If you have a log file which will require several long searches, time can be saved by producing an edited extract and using ZIP to interrogate it rather than the raw log. The only disadvantage of this method is the loss of the ability to use the 'D' and 'R' options with the extract.
This method must also be used if it is necessary to use the sort feature. Sorting is not supported when processing a raw log because of a memory usage conflict with the internal runid table, which must be open-ended. There are no such constraints when reading a log extract, because it is written in SDF format and does not require a runid table.
@ASG,T LOG-EXT,F/1000//2500 . Max size should be 50% of log maximum @ZIP <raw-log>. EXT! LOG-EXT. EXIT
@ZIP LOG-EXT. DEF,L . This command will define all of the log SELECT symbols <Other commands from this point on are the same.>
5. TIP TPM Log [Top][Contents]
Using ZIP to Interrogate the TIP TPM log
The following information was supplied by Rick Onsgard to complement the modifications that allow ZIP to read TIP TPM audit trails. Some of the features of this mode are similar or identical to operation with ALAT trails. This documentation focuses on the differences. WRC
The file name of the "current default" TPM log cycle on a system is: SYS$*F017L1(-1) For all TPM log types, information from their headers is displayed as follows: . >13/03 0426:140248.538 *10QFD PXCRTI l$term . The first field (13/03) is the TPM log entry type and subtype. The second field (0426:140248.538) is the date (0426) and time (140248.538) that the TPM log entry was created. The third field (*10QFD) is the RUNID which made the entry.
*New in 6R2A* Normally a single space follows the RUNID, but if log information is lost because of very high transaction volume, the <#> character in this position indicates one or more transactions were not logged between this record and the one that precedes it.
The fourth field (PXCRTI) is the transaction code of the TIP transaction which made the entry (blank for demand/batch). The fifth field (l$term) is the TPM log entry type. Most TPM log entry types/subtypes have additional information edited out. Some examples are as follows: . l$term: <header info> hvtip/a iload sups=57 ios=5 . The first additional field (hvtip/a) is the transaction type where "/a" indicates absolute and "/z" indicates ZOOM. The second field (iload) indicates how the transaction came into execution (this differs from the ASCII log entry subtypes which indicates how a transaction terminates). The third field (sups=57) is total sups in 200 microsecond granularity (divide by 5000 for second granularity). The fourth field (ios=5) is the total number of I/Os done. . l$fcss: <header info> fc$rd fn=101 wds=58 srec=18 . The first additional field (fc$rd) is the FCSS function. The second field (fn=101) is the TIP file number. The third field (wds=58) is the number of words requested. the fourth field (srec=18) is the starting record number. Note: For FCSS freespace functions the "srec" field is replaced with the freespace record key as follows: l$fcss: <header info> fc$al fn=1273 wds=112 rkey=1,1026 The "rkey" field (1,1026) contains the freespace record type (1) and the starting record number (1026). This corresponds to an octal record key of "000100002002". . l$user: <header info> major=2 minor=1 wds=4096 . The first additional field (major=2) is the major code. The second field (minor=1) is the minor code. The third field (wds=4096) is the number of words logged.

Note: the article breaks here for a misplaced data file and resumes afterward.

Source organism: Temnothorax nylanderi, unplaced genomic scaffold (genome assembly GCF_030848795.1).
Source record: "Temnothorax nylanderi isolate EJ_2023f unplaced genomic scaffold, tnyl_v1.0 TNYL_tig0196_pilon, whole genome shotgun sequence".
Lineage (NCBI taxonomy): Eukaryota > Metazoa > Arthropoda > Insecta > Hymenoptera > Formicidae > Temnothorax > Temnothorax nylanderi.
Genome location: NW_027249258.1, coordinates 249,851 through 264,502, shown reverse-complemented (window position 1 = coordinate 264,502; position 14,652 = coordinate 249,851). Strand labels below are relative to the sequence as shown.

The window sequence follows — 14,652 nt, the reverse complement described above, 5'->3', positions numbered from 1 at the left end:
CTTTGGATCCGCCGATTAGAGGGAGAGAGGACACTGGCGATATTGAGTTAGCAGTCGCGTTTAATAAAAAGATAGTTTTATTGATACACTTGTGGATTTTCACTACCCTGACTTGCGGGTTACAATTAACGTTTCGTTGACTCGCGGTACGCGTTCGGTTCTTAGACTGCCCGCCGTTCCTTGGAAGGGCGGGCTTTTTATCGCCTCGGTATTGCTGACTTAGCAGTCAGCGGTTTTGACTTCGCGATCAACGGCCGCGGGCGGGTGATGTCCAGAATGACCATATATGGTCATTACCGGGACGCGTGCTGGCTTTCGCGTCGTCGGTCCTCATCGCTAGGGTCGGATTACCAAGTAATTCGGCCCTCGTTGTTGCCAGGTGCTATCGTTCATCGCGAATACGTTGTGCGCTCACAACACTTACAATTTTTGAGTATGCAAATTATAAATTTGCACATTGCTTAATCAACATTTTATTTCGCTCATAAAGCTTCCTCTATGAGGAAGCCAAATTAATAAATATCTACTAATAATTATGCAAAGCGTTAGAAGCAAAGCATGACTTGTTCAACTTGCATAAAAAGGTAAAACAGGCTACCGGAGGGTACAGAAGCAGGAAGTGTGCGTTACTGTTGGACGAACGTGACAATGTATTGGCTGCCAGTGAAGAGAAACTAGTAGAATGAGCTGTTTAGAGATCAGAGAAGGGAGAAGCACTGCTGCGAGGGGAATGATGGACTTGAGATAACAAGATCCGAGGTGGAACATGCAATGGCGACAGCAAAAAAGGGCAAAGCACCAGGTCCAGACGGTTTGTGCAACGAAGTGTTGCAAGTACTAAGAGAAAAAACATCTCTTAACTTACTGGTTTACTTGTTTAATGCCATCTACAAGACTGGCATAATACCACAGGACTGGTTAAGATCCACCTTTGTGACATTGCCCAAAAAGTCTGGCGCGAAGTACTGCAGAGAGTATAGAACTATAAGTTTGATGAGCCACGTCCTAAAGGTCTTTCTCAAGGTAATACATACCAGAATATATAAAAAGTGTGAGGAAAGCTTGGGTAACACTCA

All comments in the documentation referring to reading and processing of the ASCII log trail also apply to the TPM trail with the exception of the "predefined symbols". When a TPM log file is opened, the predefined symbols (which can be used with the "SELECT" command) are as follows:
Symbol CC Use
TYPE 1-5 Selects TPM log records of a specific type. DATE 7-10 Selects TPM log entries for a specific date. TIME 12-21 Selects TPM log entries for a specific time. DT 7-21 Selects TPM log entries for specific date:time. RUNID 23-28 Selects TPM log entries for a specific RUNID. TCODE 30-35 Selects TPM log entries for specific TXN code. TPM 37-42 Selects TPM log entries for specific TPM type.
SELECT TYPE='13/03' - This will select all TIP transaction termination entries SELECT DATE='0918' - This will select all TPM entries made on September 18 SELECT TIME='140248.538' - This will select all TPM entries made at 14:02:48.538 SELECT DT='0918:140248.538' - Selects all entries made on September 18 at 14:02:48.538 SELECT RUNID='*10QFD' - Selects entries made by the transaction with RUNID *10QFD SELECT TCODE='PXCRTI' - Selects entries made by the transaction code PXCRTI SELECT TPM='l$fcss' - Selects entries with the TPM type l$fcss (FCSS entries) Note that "partial" selects can also be performed such as: SELECT TIME='140248' - Selects all entries made at 14:02:48 Also note that the "ON D" command can be used to dump all information in the TPM log entries in OCTAL.
1. ZIP - Rapid SDF Display
2. More Info
3. Release Doc
4. ASCII Log
5. TIP TPM Log